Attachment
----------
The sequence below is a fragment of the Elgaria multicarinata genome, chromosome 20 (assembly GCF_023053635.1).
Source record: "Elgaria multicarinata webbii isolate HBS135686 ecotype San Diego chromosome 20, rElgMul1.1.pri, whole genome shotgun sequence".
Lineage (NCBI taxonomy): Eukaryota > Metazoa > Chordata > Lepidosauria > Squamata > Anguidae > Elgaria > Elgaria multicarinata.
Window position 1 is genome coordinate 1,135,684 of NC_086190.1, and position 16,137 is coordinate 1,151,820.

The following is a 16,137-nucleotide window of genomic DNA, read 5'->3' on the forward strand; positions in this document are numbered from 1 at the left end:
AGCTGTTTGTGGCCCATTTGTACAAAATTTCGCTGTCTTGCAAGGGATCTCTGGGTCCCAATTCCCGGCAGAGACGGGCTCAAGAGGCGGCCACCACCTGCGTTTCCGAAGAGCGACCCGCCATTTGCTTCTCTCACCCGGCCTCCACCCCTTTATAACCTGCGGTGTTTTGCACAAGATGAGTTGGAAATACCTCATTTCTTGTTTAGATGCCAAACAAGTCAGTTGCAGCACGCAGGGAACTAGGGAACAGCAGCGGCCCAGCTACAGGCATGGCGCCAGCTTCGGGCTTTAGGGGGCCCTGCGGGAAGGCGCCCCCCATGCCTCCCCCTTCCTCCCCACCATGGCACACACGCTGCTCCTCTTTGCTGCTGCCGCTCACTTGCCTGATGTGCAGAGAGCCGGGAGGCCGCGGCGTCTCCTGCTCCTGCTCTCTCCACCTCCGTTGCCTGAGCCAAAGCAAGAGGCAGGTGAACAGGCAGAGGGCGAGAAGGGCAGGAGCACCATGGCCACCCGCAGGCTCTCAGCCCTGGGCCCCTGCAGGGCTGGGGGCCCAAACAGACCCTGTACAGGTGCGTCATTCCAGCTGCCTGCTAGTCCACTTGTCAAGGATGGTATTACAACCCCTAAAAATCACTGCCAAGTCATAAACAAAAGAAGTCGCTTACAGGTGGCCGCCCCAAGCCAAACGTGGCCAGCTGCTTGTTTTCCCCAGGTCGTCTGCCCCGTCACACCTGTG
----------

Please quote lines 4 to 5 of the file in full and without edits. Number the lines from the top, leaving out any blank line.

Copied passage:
Window position 1 is genome coordinate 1,135,684 of NC_086190.1, and position 16,137 is coordinate 1,151,820.

The following is a 16,137-nucleotide window of genomic DNA, read 5'->3' on the forward strand; positions in this document are numbered from 1 at the left end: